One of the most historic towns in England is Canterbury. It is filled with cobblestone streets, Roman walls, medieval architecture, and one of the most important churches in all of England. Whether you are in town for just one day or many, you will find that there are many things to do in Canterbury.
8 Popular Things to do in Canterbury
- Christchurch Gate
- Canterbury Cathedral
- St. Augustine’s Abbey
- Church of St. Martin
- King’s School
- The Crooked House
- Roman Museum
- Punting Tour
1. Christ Church Gate
On your way to Canterbury Cathedral, you will walk through Christ Church Gate.
This beautifully ornate gateway was built between 1504 and 1521. Most likely, it was built to honor Prince Arthur, Henry VIII’s elder brother, who was married to Catherine of Aragon (1501) at the age of 15 and died a year later.
His death made Henry VIII the next in line to become King of England (and he too married Catherine of Aragon, several years after the death of his brother (1509).
Adorning the gate are the Arms of Tudor Dynasty (Welsh Dragon & White Greyhound) along with other arms for several members of the Royal family, including Catherine of Aragon.
2. Canterbury Cathedral
There has been a cathedral in Canterbury since 597 when St. Augustine baptized the Saxon king Ethelbert.
It was built on top of ancient Roman ruins but was rebuilt around 1070 after the destruction of the Norman Conquest.
You will want to make sure you visit the crypt area beneath the church which opens around 10 am.
It has murals and wall carvings that date back to the 12th century.
Be advised that there is no photography in the crypt area.
Canterbury Cathedral is seen as the most important pilgrimage site in all of Europe.
This is due to the murder of Archbishop Thomas Becket (under the indirect orders of Henry II) and the miracles at the site after his death.
Once he was canonized as a Saint, a shrine was erected and people from throughout Europe came to pray.
You will find the walking path in Canterbury that Pilgrims have taken for centuries to get to the church clearly marked.
If you feel like you’ve heard about the pilgrimage to Canterbury Cathedral, you probably remember reading about it in Canterbury Tales.
The Canterbury Tales by Geoffrey Chaucer follows the journey of pilgrims on their way from London to Canterbury to visit the shrine of Saint Thomas Becket at Canterbury Cathedral. During their journey, they take part in a story-telling contest.
The shrine remained in place until it was demolished during the Reformation of 1540 when King Henry VIII ordered that all traces of the Saint be removed.
Two years later he had the monastery dissolved.
You can see parts of the monastery ruins adjacent to the cathedral.
Canterbury Cathedral has been built and rebuilt several times since the disillusion of 1540 and is now the Mother Church of the Anglican Communion, the seat of the Archbishop of Canterbury, and a UNESCO World Heritage Site.
It is a working church and touring the interior will allow you to see everything that makes this cathedral one of the most beautiful Gothic cathedrals in England.
The Cathedral houses the most important collection of early medieval stained glass in the country.
The stained glass was important to the pilgrims because many of them couldn’t read and used the illustrations as a way to understand stories from the Bible.
Besides the church & its grounds, you will also find the second folio of Shakespeare’s works on display.
3. St. Augustine’s Abbey
Just outside the cathedral lies St. Augustine’s Abbey. Before becoming a monastery, it was a burial place for the Anglo-Saxon kings of Kent.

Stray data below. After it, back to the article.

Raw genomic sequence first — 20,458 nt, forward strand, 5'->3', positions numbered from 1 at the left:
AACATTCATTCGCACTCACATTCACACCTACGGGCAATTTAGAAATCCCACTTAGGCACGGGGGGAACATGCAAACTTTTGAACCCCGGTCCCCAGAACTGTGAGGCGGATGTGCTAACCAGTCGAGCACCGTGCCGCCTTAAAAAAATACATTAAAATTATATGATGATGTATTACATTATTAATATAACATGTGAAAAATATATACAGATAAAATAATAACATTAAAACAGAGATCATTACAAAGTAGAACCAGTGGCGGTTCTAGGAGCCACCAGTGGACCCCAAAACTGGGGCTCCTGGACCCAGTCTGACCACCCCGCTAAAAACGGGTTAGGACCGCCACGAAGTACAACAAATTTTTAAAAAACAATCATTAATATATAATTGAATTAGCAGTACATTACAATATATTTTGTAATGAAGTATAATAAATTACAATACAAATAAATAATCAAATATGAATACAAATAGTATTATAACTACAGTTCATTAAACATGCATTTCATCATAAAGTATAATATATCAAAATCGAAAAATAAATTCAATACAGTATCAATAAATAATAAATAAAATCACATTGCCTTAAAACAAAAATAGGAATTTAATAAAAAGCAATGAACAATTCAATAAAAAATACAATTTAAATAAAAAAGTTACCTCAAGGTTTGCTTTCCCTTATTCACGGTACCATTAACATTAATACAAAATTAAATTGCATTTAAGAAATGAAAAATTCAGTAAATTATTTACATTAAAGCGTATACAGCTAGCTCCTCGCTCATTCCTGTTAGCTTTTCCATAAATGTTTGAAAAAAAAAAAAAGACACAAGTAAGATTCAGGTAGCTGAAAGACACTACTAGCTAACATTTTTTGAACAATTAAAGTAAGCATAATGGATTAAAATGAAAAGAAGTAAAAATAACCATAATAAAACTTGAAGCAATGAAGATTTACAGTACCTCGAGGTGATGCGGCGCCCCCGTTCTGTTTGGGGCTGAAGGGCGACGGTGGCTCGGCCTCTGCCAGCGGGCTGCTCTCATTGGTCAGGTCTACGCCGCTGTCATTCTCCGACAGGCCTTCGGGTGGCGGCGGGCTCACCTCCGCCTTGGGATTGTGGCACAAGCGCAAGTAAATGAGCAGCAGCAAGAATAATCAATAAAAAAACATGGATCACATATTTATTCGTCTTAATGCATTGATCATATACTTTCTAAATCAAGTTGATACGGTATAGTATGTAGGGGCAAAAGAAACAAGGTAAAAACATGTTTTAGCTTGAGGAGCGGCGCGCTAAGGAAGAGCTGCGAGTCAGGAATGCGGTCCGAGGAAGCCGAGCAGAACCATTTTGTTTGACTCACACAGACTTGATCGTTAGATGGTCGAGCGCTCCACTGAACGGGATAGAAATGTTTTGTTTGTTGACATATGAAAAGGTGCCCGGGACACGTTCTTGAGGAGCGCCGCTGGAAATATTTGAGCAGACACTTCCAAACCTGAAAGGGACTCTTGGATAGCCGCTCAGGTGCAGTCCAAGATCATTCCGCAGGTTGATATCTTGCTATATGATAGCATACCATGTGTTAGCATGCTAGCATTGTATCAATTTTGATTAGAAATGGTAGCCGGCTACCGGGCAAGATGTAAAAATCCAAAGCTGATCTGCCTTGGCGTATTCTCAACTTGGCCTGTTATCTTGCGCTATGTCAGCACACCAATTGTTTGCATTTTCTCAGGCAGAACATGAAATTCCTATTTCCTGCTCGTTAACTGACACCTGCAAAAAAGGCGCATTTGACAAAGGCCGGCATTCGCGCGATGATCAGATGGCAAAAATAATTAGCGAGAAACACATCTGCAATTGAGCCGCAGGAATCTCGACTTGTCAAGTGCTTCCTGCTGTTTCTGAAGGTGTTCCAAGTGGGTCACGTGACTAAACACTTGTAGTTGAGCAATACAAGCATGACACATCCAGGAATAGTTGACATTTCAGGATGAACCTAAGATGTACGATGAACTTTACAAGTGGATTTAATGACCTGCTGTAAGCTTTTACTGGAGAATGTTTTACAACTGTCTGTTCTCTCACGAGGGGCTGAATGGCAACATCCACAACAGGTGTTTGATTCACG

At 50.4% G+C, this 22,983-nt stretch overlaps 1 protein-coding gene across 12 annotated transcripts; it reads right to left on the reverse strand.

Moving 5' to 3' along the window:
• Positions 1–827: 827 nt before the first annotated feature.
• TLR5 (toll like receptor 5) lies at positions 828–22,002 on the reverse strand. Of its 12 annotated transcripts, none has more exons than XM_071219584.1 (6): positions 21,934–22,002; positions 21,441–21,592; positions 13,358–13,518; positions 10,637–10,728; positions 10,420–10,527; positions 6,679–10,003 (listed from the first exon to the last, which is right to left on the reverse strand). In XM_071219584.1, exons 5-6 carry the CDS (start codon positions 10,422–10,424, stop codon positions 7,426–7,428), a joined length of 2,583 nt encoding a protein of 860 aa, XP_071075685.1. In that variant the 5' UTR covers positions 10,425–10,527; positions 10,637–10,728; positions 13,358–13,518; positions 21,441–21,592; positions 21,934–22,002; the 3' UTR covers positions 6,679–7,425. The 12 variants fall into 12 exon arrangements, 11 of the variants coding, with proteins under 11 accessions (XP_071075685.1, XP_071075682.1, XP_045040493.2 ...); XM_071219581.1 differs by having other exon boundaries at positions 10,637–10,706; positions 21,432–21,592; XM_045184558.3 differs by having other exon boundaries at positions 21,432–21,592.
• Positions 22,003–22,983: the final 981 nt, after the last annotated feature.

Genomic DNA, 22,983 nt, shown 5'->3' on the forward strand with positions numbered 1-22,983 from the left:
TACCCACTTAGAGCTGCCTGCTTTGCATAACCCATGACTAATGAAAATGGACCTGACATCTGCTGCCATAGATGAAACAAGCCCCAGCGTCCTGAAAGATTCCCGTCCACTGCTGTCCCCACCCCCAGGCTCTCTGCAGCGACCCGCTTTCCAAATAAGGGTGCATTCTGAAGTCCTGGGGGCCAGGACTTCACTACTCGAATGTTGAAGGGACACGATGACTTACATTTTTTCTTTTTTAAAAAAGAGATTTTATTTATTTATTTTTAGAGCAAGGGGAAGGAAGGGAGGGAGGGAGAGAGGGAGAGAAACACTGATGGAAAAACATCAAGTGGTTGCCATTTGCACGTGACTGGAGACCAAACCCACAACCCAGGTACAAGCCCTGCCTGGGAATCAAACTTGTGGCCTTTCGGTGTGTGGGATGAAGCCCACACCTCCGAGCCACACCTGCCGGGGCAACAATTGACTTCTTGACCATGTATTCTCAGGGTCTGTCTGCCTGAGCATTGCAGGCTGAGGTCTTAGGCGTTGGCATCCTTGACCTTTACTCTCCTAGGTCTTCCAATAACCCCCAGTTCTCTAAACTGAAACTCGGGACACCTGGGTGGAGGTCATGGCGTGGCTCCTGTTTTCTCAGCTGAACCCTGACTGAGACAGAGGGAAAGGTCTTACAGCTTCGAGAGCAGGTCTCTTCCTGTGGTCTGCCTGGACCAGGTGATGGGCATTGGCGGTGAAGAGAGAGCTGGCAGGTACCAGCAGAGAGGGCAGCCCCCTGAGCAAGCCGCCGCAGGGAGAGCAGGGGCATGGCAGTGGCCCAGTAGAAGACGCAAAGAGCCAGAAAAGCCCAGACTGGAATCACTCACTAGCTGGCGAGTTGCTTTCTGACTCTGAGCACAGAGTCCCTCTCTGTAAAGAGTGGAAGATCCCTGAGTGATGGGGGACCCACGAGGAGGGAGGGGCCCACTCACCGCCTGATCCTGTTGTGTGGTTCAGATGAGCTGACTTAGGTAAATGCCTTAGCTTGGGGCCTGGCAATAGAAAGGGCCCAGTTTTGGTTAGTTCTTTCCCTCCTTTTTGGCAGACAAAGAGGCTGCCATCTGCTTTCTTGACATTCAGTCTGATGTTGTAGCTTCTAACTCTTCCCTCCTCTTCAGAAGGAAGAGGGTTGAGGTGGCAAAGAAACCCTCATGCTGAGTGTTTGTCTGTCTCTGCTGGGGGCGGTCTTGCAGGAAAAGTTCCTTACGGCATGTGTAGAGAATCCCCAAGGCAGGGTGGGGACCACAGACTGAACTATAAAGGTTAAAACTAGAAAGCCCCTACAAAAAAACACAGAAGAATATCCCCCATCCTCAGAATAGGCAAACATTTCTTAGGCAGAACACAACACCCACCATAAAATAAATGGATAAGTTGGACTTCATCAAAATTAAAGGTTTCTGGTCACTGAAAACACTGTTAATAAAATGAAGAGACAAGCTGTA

Unfortunately, like many other abbeys at the time of Henry VIII, it was abandoned, ransacked & left to collapse.
What you will find are just the remnants of a once-thriving monastery.
But don’t less this deter you from coming! Visitors use virtual reality headsets to walk through the monastery as it would have looked in the 16th century.
4. The Church of St Martin
The Church of St Martin is the first church founded in England and the oldest parish church in continuous use.
When Augustine arrived in Canterbury, he used St Martin’s as his mission headquarters.
5. Canterbury Roman Museum
Long before the Pilgrims, were the Romans and they left behind an immense amount of proof that they lived in Canterbury.
You will find the Canterbury Roman museum housing many artifacts found on Butchery Lane, along with mosaic tiles, and proof that the Romans used to heat their flooring!
*You can get a discount if you book after the guided walking tour.
6. King’s School
Just a short walk away from Canterbury Cathedral is the oldest school in all of the world, having been founded in 597 AD.
Began by St. Augustine shortly after arriving to Canterbury, the school known now as King’s School was named this because it was funded by King Henry VIII.
Christopher Marlowe (who is from Canterbury) attended school here and even has a building named after him.
While much of the school is off limits due to students, you can see the Green Court and the buildings that surround it.
7. The Crooked House
Take time to appreciate the architecture. You will find many half-timbered houses lining the cobblestone streets. Near the end of Palace Street, you will find The Crooked House.
This peculiar house appears part upright, part sideways. No one knows exactly how it came to be and it has changed purposes throughout the years.
The building features some pretty neat details so be sure to look at it up close.
8. Punting Tour
One of the best ways to see Canterbury is from the water. Enjoy the comfort of a punt along the river Stour.
While the daytime is optimal for seeing the waterfront, imagine taking a night tour. It’s pretty romantic.
No matter how you choose to spend your time in Canterbury, I am sure that you will find it a charming English city full of history.
Have you been to Canterbury? What is your favorite thing to do here?